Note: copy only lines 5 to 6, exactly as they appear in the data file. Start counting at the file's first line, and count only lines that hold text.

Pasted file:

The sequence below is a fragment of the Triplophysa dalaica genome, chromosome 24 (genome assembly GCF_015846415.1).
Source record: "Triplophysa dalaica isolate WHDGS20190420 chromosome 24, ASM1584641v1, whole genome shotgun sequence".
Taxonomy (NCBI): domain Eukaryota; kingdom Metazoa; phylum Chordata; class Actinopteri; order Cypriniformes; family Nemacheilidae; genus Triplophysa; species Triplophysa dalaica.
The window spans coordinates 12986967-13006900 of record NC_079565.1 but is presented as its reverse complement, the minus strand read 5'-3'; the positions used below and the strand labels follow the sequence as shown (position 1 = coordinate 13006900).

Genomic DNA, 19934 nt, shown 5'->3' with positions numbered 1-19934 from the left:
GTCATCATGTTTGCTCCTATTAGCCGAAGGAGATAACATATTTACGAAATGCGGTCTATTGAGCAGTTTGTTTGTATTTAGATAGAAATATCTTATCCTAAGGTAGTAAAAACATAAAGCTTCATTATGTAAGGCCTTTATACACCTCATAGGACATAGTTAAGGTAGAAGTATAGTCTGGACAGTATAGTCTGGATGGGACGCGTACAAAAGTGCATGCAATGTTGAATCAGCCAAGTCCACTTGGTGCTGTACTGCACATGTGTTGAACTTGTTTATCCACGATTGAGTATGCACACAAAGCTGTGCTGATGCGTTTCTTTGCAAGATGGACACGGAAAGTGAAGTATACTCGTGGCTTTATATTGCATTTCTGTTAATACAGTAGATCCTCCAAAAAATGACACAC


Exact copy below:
Genomic DNA, 19934 nt, shown 5'->3' with positions numbered 1-19934 from the left:
GTCATCATGTTTGCTCCTATTAGCCGAAGGAGATAACATATTTACGAAATGCGGTCTATTGAGCAGTTTGTTTGTATTTAGATAGAAATATCTTATCCTAAGGTAGTAAAAACATAAAGCTTCATTATGTAAGGCCTTTATACACCTCATAGGACATAGTTAAGGTAGAAGTATAGTCTGGACAGTATAGTCTGGATGGGACGCGTACAAAAGTGCATGCAATGTTGAATCAGCCAAGTCCACTTGGTGCTGTACTGCACATGTGTTGAACTTGTTTATCCACGATTGAGTATGCACACAAAGCTGTGCTGATGCGTTTCTTTGCAAGATGGACACGGAAAGTGAAGTATACTCGTGGCTTTATATTGCATTTCTGTTAATACAGTAGATCCTCCAAAAAATGACACAC